It follows, --
Some think that a king is to be understood as in opposition to a tyrant, because many kings had departed from their duty, and committed robbery under that specious authority. I have no doubt but that the word king was expressed, lest the people should doubt the fulfillment of this prophecy; for if it had been only said, "I will raise up to David a righteous Branch, and he shall reign," they might, indeed, have entertained some hope, but it would have been small, and not full and complete. We, indeed, know that Zerubbabel and others excelled in some things, and were highly regarded for David's sake; but there was then no kingdom. God therefore intended here expressly to testify that there would be the high privilege of a kingdom, that there might be nothing wanting to the Jews, as the power of Christ would not be inferior to the power of David.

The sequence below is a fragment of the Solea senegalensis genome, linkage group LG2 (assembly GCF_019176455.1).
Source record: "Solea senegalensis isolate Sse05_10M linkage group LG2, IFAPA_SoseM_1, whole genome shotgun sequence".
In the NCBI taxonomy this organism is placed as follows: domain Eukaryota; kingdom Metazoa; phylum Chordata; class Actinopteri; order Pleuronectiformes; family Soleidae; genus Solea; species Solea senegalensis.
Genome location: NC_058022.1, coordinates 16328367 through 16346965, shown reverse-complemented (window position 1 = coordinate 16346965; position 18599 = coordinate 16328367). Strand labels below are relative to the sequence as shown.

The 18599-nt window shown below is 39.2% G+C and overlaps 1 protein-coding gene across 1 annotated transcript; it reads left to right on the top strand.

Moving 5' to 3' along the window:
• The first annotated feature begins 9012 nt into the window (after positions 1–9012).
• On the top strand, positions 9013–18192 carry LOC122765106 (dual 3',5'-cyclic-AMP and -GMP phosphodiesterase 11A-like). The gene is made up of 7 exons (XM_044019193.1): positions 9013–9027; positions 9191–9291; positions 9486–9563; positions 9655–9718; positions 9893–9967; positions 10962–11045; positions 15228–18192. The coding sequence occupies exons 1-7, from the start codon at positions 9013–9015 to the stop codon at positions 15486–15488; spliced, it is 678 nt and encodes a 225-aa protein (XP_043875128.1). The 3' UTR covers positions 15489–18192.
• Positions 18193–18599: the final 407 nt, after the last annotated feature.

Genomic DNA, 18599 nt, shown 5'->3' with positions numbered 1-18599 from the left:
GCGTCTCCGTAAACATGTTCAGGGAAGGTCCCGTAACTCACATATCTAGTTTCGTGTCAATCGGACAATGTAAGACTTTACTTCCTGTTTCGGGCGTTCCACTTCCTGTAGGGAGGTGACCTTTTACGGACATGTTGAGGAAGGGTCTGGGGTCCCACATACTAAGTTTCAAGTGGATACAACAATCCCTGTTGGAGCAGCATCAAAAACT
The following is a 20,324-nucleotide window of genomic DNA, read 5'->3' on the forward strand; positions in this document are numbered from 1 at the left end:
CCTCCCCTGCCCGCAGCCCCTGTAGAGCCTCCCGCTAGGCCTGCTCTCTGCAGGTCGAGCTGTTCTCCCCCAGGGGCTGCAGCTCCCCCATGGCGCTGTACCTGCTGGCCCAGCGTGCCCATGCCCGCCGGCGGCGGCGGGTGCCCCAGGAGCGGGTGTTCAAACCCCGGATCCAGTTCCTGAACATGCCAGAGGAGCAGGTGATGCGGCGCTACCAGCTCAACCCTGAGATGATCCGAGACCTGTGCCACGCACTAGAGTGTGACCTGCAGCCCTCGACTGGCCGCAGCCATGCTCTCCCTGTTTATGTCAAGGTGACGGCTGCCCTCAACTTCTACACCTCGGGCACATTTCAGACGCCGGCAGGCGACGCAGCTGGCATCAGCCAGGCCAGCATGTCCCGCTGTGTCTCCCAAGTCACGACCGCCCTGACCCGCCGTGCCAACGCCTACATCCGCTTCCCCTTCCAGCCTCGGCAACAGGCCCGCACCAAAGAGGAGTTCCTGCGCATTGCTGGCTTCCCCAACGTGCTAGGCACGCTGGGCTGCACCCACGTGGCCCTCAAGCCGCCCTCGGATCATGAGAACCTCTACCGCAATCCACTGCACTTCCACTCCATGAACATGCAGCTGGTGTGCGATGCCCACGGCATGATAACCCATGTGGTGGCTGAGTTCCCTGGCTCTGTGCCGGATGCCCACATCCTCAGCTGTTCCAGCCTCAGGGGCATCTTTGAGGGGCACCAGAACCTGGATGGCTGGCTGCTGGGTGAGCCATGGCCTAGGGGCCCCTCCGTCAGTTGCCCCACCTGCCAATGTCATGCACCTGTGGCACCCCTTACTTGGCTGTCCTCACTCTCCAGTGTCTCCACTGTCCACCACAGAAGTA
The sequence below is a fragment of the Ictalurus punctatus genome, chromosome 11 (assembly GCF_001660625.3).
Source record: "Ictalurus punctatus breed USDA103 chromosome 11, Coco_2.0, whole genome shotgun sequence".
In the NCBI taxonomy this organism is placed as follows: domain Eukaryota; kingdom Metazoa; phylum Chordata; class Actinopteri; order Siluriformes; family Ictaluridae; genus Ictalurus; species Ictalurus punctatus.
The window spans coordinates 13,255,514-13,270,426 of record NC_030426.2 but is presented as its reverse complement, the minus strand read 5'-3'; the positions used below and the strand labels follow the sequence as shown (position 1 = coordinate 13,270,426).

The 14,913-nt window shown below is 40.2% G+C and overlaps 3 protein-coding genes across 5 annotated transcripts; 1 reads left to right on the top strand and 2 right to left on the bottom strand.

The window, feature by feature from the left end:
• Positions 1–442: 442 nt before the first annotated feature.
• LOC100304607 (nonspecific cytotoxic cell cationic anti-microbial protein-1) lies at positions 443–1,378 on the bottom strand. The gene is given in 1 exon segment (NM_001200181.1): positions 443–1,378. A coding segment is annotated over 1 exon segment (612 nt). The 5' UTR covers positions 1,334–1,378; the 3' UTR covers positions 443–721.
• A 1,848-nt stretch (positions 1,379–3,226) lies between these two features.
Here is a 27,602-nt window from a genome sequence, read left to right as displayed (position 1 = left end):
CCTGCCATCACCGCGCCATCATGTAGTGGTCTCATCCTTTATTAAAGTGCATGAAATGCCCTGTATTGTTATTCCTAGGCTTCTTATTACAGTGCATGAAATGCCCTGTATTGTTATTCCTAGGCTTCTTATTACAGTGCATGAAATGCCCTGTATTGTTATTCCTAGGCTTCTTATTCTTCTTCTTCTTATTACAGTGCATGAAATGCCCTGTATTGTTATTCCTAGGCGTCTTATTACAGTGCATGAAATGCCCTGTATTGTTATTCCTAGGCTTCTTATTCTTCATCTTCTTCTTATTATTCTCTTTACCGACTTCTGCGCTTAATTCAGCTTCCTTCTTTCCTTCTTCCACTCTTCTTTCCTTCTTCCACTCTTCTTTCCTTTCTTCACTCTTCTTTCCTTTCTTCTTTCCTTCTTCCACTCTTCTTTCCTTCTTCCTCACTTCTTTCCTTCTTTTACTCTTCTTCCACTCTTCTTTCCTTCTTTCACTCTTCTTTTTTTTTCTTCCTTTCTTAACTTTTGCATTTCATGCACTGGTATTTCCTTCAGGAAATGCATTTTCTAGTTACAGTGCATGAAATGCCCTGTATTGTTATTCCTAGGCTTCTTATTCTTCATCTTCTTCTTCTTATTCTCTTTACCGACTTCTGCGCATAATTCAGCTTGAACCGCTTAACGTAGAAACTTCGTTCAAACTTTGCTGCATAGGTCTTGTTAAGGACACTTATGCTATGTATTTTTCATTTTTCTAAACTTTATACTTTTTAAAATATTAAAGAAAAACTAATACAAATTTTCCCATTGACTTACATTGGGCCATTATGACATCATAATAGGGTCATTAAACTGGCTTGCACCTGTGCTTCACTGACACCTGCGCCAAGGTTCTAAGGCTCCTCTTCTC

And in the first place, wisdom or prudence is necessary; for probity alone would not be sufficient in a king. In private individuals indeed it is of no small value; but probity in a king, without wisdom, will avail but little, hence, the Prophet here commends Christ for his good discernment, and then mentions his zeal for equity and justice. It is indeed true that Christ's excellences are not sufficiently set forth by expressions such as these; but the similitude is taken from men; for the first endowment of a king is wisdom, and then integrity in the second place. And we know that Christ is often compared to earthly kings, or set forth to us under the image of an earthly king, in which we may see him; for God accommodates himself to our ignorance. As, then, we cannot comprehend the unspeakable justice of Christ or his wisdom, hence God, that he may by degrees lead us to the knowledge of Christ, shadows him forth to us under these figures or types. Though, then, what is said here does not come up to the perfection of Christ, yet the comparison ought not to be deemed improper; for God speaks to us according to the measure of our capacities, and could not at once in a few words fully express what Christ is. But we must bear in mind that from earthly kings we must ascend to Christ; for though he is compared to them, yet there is no equality; after having contemplated in the type what our minds can comprehend, we ought to ascend farther and much higher.